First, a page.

### Table 2: Results for on-line checking

1998

"... In PAGE 6: ... For each set of faults we have applied 1000 pseudorandom inputs. The experimental results are represented in Table2 . The values for 1 and 2 in percent are given in column 2 and 3 respectively.... ..."

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### Table 7. Results for on-line framework tracking an applied goal.

"... In PAGE 94: ...2. Table7 shows the performance of our on-line adaptation framework, together with the onLineAdaptationTr and onLineAdaptationPower functions, for various goals applied to several DSP benchmarks. The starting schedule that is refined is found, as with the other experiments in this section, by using the standard critical path scheduling algorithm.... In PAGE 95: ...053), (T, 215), (P, 0.050), (T, 210), P} In Table7 , the column titled Goal represents the goal that is applied to the application. Also, for a non-negative integer , column denotes the value of a metric of the best schedule found by the on-line adaptation framework, after schedules have been assessed by executing them for some time.... In PAGE 95: ... Also, for a non-negative integer , column denotes the value of a metric of the best schedule found by the on-line adaptation framework, after schedules have been assessed by executing them for some time. For the same exper- iments, which are reported in Table7 , Table 8 shows the times at which different constraints associated with the applied goals, are satisfied. For a given goal that is applied on an application, for non-negative integers and , denotes the number of schedules that have been executed in order to assess them before the th con- straint in the applied goal is satisfied.... ..."

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### Table 8. Results for on-line framework tracking an applied goal.

"... In PAGE 95: ... Also, for a non-negative integer , column denotes the value of a metric of the best schedule found by the on-line adaptation framework, after schedules have been assessed by executing them for some time. For the same exper- iments, which are reported in Table 7, Table8 shows the times at which different constraints associated with the applied goals, are satisfied. For a given goal that is applied on an application, for non-negative integers and , denotes the number of schedules that have been executed in order to assess them before the th con- straint in the applied goal is satisfied.... ..."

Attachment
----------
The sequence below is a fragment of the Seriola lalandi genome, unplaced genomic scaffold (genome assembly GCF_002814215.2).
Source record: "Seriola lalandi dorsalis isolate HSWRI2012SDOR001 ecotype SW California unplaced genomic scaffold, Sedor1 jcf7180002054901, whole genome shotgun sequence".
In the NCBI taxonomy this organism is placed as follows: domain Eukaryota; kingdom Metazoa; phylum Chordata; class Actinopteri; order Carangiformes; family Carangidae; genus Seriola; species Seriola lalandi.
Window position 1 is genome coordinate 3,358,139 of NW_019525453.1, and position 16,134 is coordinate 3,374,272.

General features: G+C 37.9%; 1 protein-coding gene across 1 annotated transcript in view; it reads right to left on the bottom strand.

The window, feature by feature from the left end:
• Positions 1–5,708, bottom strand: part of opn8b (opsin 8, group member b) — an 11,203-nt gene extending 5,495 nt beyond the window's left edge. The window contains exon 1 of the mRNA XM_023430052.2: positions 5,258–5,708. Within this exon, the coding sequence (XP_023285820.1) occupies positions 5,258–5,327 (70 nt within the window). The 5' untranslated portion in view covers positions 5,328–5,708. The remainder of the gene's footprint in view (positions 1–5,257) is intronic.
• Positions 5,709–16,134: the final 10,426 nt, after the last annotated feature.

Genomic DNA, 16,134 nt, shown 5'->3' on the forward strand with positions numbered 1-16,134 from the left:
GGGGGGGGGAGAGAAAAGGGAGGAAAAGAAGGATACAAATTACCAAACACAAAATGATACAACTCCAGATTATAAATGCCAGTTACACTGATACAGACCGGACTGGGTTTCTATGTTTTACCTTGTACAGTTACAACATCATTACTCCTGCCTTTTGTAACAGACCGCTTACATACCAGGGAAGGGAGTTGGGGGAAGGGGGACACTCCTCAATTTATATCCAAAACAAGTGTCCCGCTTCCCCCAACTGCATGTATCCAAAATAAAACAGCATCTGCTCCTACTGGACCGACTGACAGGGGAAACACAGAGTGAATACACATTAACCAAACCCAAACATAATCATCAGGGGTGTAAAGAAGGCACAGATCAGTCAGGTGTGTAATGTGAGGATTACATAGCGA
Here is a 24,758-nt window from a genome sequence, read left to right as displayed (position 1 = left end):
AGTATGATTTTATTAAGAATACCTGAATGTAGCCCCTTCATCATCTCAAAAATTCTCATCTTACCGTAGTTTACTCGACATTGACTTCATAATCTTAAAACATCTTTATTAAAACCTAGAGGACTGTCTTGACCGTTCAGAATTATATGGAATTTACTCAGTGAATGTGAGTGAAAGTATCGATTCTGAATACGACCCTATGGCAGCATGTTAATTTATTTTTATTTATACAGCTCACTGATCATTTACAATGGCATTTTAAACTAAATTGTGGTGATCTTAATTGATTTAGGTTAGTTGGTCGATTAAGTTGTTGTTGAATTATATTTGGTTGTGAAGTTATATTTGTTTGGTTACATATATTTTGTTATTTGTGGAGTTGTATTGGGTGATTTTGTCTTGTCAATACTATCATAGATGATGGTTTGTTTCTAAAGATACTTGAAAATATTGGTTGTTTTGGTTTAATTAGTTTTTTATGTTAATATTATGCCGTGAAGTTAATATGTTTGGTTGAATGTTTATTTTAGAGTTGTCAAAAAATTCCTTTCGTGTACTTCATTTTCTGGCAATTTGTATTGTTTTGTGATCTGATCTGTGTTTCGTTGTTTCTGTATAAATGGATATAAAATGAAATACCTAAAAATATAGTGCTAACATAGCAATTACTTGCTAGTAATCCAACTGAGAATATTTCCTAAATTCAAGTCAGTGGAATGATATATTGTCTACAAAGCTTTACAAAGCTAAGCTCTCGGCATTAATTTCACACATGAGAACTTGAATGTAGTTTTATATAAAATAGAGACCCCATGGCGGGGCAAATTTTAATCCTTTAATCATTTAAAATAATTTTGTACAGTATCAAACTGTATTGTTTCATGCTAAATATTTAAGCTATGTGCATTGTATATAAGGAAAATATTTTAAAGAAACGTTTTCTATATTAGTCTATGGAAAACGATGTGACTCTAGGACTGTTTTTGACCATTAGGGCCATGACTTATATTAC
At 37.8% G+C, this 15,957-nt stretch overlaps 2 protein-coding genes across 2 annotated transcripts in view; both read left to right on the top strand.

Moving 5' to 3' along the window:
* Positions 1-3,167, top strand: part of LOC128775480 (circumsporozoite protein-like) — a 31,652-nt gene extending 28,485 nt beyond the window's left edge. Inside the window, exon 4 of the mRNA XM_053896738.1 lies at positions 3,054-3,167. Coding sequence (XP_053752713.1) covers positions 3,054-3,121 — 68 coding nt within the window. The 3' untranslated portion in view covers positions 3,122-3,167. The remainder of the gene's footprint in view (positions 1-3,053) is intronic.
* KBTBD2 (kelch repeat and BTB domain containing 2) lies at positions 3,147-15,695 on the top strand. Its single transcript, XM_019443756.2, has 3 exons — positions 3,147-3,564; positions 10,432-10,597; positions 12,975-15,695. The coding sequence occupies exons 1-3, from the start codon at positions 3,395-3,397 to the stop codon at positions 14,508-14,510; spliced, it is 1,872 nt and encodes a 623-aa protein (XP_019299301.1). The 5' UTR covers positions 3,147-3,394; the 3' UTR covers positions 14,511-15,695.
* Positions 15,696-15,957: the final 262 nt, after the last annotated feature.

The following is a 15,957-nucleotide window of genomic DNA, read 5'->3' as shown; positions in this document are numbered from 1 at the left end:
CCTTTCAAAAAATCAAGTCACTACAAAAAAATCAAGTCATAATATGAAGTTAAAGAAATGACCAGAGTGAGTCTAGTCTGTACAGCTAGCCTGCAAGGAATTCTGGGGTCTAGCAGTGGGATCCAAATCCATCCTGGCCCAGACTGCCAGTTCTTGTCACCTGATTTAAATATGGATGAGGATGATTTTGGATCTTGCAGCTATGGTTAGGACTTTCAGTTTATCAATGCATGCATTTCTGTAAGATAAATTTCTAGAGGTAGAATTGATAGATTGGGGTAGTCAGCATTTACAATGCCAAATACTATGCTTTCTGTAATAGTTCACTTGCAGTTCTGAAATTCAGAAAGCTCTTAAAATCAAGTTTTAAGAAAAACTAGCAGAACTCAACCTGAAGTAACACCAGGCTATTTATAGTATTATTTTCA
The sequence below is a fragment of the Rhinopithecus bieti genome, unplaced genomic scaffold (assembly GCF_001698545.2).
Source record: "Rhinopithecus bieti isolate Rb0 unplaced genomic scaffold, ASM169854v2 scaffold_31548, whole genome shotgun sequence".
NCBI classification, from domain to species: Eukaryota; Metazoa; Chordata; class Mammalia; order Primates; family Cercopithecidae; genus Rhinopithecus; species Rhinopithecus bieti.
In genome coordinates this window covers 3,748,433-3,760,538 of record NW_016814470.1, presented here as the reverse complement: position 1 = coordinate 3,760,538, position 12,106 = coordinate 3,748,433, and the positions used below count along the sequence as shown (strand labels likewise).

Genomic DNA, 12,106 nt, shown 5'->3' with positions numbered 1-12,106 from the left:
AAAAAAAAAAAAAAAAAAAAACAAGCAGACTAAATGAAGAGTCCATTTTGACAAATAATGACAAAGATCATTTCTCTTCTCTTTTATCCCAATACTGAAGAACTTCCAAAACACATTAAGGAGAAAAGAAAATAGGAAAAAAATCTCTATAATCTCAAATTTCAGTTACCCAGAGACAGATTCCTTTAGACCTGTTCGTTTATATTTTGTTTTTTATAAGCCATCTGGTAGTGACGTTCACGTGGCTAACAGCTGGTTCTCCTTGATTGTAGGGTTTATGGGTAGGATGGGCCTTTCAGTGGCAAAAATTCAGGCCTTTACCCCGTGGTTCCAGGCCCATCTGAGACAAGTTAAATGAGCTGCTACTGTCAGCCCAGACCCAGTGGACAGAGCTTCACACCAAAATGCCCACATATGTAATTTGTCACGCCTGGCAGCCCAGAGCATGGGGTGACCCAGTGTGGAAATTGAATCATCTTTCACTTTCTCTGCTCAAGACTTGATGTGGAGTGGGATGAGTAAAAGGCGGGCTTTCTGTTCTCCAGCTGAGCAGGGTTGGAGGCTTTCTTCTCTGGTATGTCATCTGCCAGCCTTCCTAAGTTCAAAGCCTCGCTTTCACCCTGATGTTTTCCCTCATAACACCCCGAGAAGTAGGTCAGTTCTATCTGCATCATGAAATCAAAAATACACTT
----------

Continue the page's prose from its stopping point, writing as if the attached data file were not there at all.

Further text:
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### Table 4: On-line classi cation performance

"... In PAGE 12: .... For all the cases we set = 0:5 and = 0:05 with one-pass learning. When on-line learning is applied, the ESOM is rst evolved with the training data and then with the test data. The on-line classi cation performance of ESOM network is given in Table4 , with an overall error rate of 3.4% tested with the two data sets.... ..."

### Table 3 Stages of the on-line personal ad

"... In PAGE 5: ... However, several modifications to the initial classification were required. The stages observed in this study are provided in Table3 . The discussion follows.... In PAGE 5: ...Table 3 Stages of the on-line personal ad The classification of generic stages provided in Table3 is different from the one proposed by Vlckova (1996) (see section 3.2.... In PAGE 5: ...e. the use of second person subject personal pronouns) has been labeled Reader-Orientation, and as seen in Table3 , may occur as a sub-stage in a variety of stages. This persuasive character of on-line personal ads, however, is not only realized through the Opening and Closing stages, or through Reader-Orientation.... ..."

### Table 1. Comparison to Gaussian RBF with on-line learning.

"... In PAGE 4: ... The selective forgetting algorithm was applied to compute the second layer weights. Table1 summarises the one step ahead prediction results. It can be seen that the proposed neuro-fuzzy learning algorithm has a similar performance to the RBF with 20 hidden units.... ..."

### Table 1: Signal objects de ned in SignalProcessing`Support`. For the syntax of CPulse, Dirichlet, FIR, IIR, LineImpulse and Pulse, consult the on-line documentation (e.g., ?CPulse).